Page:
No need for tougher rules for returned travellers after Australia records two cases of new virus strain

A new, potentially highly transmissible strain of the SARS-CoV-2 virus is cause for concern, experts say and will likely spread around the globe with two cases in hotel quarantine already detected in NSW.

But Chief Medical Officer, Professor Paul Kelly, who was appointed to the role on Monday, said there was no need to introduce tougher measures on returned travellers.

Chief Medical Officer Professor Paul Kelly said on Monday there was no need to stop people from England returning to Australia.Credit:Alex Ellinghausen

"Everyone coming from the UK is going into 14 days of hotel quarantine and they are of no risk as that quarantine works so successfully, as it has done for the most part here in Australia since the beginning," he said.

On the weekend British Prime Minister Boris Johnson ramped up restrictions, forcing non-essential shops to close and ordering households into lockdown to prevent a further spread of the virus.

The new strain, dubbed B. 1. 1. 7, is responsible for more than 60 per cent of COVID-19 infections in London. The UK's Chief Medical Officer Professor Chris Whitty said the strain was "beating all the others in terms of transmission".

Professor Edward Holmes, a virologist at the University of Sydney, said evidence around the new strain was troubling.

"This new virus variant – called B.1.1.7 – is clearly cause for concern," he said. "In the UK it is spreading faster than other variants and contains key mutations, particularly in the virus receptor domain, that have already been shown to increase infectivity in the laboratory."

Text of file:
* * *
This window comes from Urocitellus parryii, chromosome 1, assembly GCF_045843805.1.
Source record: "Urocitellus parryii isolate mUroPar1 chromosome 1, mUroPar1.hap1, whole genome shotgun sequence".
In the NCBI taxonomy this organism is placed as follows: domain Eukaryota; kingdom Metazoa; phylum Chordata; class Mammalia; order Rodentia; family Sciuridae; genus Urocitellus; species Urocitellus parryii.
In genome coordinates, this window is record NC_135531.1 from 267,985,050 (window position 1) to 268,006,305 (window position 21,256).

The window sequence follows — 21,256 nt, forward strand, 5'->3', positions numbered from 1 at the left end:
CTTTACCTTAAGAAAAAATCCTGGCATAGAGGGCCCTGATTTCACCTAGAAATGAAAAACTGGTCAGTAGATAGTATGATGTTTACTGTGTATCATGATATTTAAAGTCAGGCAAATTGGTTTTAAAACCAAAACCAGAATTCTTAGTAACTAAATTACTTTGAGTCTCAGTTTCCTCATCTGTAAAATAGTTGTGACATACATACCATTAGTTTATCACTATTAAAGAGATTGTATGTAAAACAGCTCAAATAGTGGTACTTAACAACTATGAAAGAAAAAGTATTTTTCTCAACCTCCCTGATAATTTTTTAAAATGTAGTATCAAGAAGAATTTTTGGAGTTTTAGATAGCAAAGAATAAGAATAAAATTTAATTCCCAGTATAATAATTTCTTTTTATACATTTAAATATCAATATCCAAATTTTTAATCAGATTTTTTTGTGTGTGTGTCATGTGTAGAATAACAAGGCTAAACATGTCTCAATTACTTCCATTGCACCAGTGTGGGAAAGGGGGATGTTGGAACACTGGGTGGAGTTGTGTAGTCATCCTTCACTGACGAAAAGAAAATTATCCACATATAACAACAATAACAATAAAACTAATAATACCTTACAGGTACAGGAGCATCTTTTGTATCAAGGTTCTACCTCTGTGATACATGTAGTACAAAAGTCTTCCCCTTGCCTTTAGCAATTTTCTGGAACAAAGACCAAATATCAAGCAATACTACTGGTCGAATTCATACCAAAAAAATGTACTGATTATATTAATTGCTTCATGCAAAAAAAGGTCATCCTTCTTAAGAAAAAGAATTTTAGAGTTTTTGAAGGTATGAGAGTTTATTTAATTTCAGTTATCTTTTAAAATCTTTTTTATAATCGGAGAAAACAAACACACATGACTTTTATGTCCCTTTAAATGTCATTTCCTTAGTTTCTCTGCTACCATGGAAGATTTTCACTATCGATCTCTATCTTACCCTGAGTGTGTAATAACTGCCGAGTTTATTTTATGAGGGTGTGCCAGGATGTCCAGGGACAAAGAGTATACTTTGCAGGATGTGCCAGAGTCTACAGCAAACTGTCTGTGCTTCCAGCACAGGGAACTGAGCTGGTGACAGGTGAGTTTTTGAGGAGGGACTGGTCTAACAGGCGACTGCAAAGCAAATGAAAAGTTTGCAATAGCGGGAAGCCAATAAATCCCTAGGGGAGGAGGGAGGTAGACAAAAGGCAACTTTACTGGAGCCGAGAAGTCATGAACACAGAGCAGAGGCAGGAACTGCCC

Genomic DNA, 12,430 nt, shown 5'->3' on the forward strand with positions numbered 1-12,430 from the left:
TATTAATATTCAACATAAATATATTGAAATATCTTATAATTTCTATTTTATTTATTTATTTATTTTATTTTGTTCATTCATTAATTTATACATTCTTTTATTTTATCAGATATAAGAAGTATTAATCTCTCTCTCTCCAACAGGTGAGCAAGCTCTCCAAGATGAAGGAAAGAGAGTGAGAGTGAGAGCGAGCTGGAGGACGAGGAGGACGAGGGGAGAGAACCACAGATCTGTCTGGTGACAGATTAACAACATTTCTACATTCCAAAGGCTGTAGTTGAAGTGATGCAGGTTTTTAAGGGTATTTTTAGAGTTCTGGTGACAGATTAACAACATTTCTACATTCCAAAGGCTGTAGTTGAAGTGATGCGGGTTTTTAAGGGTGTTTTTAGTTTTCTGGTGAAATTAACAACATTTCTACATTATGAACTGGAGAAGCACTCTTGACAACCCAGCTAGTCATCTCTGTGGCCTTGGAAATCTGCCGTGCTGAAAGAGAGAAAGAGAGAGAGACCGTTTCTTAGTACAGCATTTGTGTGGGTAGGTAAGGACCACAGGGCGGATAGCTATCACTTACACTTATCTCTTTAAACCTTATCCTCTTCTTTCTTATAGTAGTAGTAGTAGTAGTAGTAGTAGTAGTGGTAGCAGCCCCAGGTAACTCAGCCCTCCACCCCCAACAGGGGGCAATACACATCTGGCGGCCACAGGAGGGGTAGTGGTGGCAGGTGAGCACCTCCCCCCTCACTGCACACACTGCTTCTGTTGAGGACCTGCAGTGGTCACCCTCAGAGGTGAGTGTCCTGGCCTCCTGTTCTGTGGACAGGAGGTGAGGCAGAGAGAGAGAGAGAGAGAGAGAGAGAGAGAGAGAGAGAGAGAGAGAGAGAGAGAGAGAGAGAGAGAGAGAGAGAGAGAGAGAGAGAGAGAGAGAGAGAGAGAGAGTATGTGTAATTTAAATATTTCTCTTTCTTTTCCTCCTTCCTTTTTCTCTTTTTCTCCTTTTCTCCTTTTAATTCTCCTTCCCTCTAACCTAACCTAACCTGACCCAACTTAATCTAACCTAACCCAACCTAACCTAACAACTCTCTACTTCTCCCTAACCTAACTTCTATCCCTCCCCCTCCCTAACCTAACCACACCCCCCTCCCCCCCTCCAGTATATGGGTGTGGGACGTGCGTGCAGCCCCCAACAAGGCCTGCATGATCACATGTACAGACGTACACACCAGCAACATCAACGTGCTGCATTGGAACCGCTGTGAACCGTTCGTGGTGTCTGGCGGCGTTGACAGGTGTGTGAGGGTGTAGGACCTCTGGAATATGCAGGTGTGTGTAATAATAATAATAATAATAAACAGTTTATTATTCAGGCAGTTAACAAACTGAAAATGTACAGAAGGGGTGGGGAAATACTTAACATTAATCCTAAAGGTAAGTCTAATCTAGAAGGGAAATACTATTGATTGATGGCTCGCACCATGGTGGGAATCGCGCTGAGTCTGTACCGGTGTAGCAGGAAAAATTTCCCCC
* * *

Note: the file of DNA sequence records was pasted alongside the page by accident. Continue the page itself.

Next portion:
On Monday NSW Chief Health Officer Dr Kerry Chant confirmed genetic sequencing had revealed two people in hotel quarantine had the new UK strain.

Professor Holmes said although those cases were not in the community, it showed health authorities around the world needed to be on the alert for its spread.

"That this variant has recently been detected in returned travellers in quarantine in Australia – although importantly not in the community – shows that it is moving globally and will likely spread to other countries, if it hasn’t done so already," he said.

Epidemiologist John Kaldor, head of the public health interventions research group at UNSW's Kirby Institute, said it was very difficult to definitively estimate how much more transmissible one strain of a virus is from another strain.

"We still have to be on the highest level of alert in Australia, regardless of what we perceive to be the strain," he said. "We know the strain we have is bad enough in terms of transmissibility."

Professor Kaldor said further limits on returning travellers would be extreme because Australia has already taken an "aggressive approach" to prevent the spread of the virus including the 14-day hotel quarantine period.

"It's a really important reminder, not just to health authorities but to the public, that this virus is not over," he said.

More detailed studies on the strain were under way, and Professor Holmes said it was not possible to draw precise conclusions until they were completed but the UK government made the right call by reacting swiftly.

"The available evidence pointing toward enhanced transmissibility indicates that the UK government were correct to try and contain its spread as robustly as possible," he said.

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